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Introduction
Myth 1: Sex is the only way you can get a UTI
Myth 2: Drinking cranberry juice will cure a UTI
Myth 3: Cleaning inside the vagina with soap will prevent a UTI
Myth 4: Only women can get a UTI
Myth 5: UTIs will clear up on their own
Myth 6: Clothes and bathing suits cause UTIs
Preventing UTIs
References 


Almost half of women are plagued by urinary tract infections (UTIs) throughout a lifetime. The condition, while generally manageable, impacts the quality of life and can lead to more serious illnesses, such as kidney infections and sepsis – a life-threatening response to infection.

Education and access to healthcare are vital to reducing the impact of UTIs on the population and global healthcare systems. Unfortunately, there is a level of misinformation regarding UTIs, which makes it more challenging for people to prevent the condition and get access to treatment in an appropriate timeframe. Here, we discuss common UTI myths.

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Myth 1: Sex is the only way you can get a UTI

While sex can trigger a UTI, as it can move bacteria into the vagina, it is not the only cause. Pregnancy, synthroid interactions with vitamin c conditions such as kidney stones, a weakened immune system, dehydration, the use of urinary catheters, and failure to keep the genital area clean and dry are all factors that can increase a person’s chance of developing a UTI.

Myth 2: Drinking cranberry juice will cure a UTI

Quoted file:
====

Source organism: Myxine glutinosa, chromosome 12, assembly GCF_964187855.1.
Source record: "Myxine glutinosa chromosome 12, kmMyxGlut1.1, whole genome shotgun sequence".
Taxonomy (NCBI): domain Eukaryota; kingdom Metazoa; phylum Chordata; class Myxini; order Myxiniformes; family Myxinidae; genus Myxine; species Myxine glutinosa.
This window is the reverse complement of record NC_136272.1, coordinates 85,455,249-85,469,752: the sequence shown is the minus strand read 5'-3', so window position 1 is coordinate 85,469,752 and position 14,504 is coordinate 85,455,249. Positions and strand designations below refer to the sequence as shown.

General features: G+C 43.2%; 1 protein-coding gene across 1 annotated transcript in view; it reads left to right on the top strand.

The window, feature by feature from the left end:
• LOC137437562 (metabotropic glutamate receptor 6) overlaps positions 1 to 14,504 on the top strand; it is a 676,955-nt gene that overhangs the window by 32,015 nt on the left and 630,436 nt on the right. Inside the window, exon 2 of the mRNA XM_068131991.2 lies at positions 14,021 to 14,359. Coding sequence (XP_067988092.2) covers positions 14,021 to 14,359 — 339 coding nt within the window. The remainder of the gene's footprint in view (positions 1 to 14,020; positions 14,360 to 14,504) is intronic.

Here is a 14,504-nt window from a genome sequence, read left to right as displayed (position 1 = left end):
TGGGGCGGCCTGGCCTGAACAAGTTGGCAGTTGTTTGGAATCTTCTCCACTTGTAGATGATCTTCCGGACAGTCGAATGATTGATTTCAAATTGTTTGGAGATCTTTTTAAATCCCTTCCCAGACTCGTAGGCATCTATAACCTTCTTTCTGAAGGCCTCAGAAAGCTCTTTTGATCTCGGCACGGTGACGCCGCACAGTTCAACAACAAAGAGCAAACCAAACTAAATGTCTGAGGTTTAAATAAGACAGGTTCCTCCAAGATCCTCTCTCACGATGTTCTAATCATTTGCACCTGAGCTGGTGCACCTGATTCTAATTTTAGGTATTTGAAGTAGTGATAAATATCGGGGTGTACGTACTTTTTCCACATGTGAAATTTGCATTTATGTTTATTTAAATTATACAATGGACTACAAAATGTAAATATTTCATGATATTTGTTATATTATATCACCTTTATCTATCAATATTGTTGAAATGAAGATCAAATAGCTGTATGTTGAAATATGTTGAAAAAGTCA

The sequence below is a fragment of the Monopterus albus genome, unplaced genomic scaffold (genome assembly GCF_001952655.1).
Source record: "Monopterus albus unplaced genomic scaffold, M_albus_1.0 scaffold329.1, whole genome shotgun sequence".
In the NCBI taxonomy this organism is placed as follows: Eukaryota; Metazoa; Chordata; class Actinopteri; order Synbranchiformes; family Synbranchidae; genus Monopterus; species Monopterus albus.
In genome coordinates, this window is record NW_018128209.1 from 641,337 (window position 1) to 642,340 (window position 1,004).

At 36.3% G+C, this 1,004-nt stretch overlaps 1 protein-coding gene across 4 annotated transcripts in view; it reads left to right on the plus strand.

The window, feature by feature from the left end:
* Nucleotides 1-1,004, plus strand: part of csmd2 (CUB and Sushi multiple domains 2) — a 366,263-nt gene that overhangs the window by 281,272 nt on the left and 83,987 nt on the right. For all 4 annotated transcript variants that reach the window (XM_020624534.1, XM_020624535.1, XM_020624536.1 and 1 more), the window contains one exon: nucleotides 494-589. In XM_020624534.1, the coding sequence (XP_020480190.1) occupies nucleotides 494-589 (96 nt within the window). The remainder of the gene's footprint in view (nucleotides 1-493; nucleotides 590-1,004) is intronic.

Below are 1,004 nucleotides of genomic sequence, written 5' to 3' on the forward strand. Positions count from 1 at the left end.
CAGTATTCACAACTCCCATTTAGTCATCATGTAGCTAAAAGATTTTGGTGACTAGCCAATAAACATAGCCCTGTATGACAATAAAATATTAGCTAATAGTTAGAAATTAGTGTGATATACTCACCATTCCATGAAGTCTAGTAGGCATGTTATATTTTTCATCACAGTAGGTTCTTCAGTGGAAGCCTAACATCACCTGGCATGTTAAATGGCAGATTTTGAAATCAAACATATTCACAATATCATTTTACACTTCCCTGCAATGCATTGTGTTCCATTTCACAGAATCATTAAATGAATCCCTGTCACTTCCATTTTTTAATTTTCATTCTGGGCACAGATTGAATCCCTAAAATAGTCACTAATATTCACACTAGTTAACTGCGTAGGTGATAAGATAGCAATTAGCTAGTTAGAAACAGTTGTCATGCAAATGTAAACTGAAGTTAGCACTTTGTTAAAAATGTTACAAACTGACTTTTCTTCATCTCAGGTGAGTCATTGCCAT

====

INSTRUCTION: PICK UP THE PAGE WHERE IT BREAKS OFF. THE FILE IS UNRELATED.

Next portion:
The cranberry juice cure is possibly one of the most widely believed myths about UTIs. Research investigating the ‘miracle cure’ of cranberry juice is inconsistent. While some studies support that the consumption of cranberry juice can reduce the risk of UTIs in women, other studies have failed to support its preventative or curative efficacy. Many studies have hinted that the curative power of cranberry juice has often suffered from several limitations. At this point, there is not enough evidence to support the curative nature of cranberry juice for UTIs, and the propagation of this myth is likely to prevent people from seeking proper medical attention.

Myth 3: Cleaning inside the vagina with soap will prevent a UTI

Good advice can often be misunderstood regarding hygiene and UTIs. While keeping the genital area clean and dry is important for preventing infection, overwashing this sensitive area, particularly for women, can be damaging and actually increase the risk of infection. Soap and wipes should not be used in and around the vagina; they can upset the natural pH and disturb bacterial balances. Douching predicted can also cause epithelial disruption and inflammation, which may increase the risk of developing an infection.

Myth 4: Only women can get a UTI

Women are at a greater risk of getting a UTI than men, and this is because the female urethra is shorter, making it easier for bacteria to enter the bladder. However, men, non-binary, and trans individuals can also contract UTIs. It is important not to assume that this type of infection only affects one gender to ensure that infections are not missed throughout the entire population.

Myth 5: UTIs will clear up on their own